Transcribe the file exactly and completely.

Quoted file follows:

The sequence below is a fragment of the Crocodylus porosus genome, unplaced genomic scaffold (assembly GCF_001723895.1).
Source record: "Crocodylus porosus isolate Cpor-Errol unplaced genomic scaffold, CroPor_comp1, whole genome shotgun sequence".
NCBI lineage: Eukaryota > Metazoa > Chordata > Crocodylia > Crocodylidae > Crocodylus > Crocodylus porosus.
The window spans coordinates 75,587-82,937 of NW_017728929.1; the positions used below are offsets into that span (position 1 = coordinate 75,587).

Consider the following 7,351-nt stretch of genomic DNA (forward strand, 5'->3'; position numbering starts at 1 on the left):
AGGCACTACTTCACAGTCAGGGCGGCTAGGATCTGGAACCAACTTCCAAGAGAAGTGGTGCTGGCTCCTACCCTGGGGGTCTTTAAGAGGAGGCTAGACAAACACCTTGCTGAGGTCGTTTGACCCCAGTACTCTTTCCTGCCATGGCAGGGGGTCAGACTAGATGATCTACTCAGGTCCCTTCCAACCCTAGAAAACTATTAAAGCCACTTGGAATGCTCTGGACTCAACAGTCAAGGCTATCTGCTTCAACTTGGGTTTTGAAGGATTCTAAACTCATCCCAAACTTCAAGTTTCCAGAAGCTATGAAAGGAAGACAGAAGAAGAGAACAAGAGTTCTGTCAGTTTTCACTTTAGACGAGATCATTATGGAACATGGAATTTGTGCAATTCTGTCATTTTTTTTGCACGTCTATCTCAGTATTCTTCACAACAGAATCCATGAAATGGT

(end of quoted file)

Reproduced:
The sequence below is a fragment of the Crocodylus porosus genome, unplaced genomic scaffold (assembly GCF_001723895.1).
Source record: "Crocodylus porosus isolate Cpor-Errol unplaced genomic scaffold, CroPor_comp1, whole genome shotgun sequence".
NCBI lineage: Eukaryota > Metazoa > Chordata > Crocodylia > Crocodylidae > Crocodylus > Crocodylus porosus.
The window spans coordinates 75,587-82,937 of NW_017728929.1; the positions used below are offsets into that span (position 1 = coordinate 75,587).

Consider the following 7,351-nt stretch of genomic DNA (forward strand, 5'->3'; position numbering starts at 1 on the left):
AGGCACTACTTCACAGTCAGGGCGGCTAGGATCTGGAACCAACTTCCAAGAGAAGTGGTGCTGGCTCCTACCCTGGGGGTCTTTAAGAGGAGGCTAGACAAACACCTTGCTGAGGTCGTTTGACCCCAGTACTCTTTCCTGCCATGGCAGGGGGTCAGACTAGATGATCTACTCAGGTCCCTTCCAACCCTAGAAAACTATTAAAGCCACTTGGAATGCTCTGGACTCAACAGTCAAGGCTATCTGCTTCAACTTGGGTTTTGAAGGATTCTAAACTCATCCCAAACTTCAAGTTTCCAGAAGCTATGAAAGGAAGACAGAAGAAGAGAACAAGAGTTCTGTCAGTTTTCACTTTAGACGAGATCATTATGGAACATGGAATTTGTGCAATTCTGTCATTTTTTTTGCACGTCTATCTCAGTATTCTTCACAACAGAATCCATGAAATGGT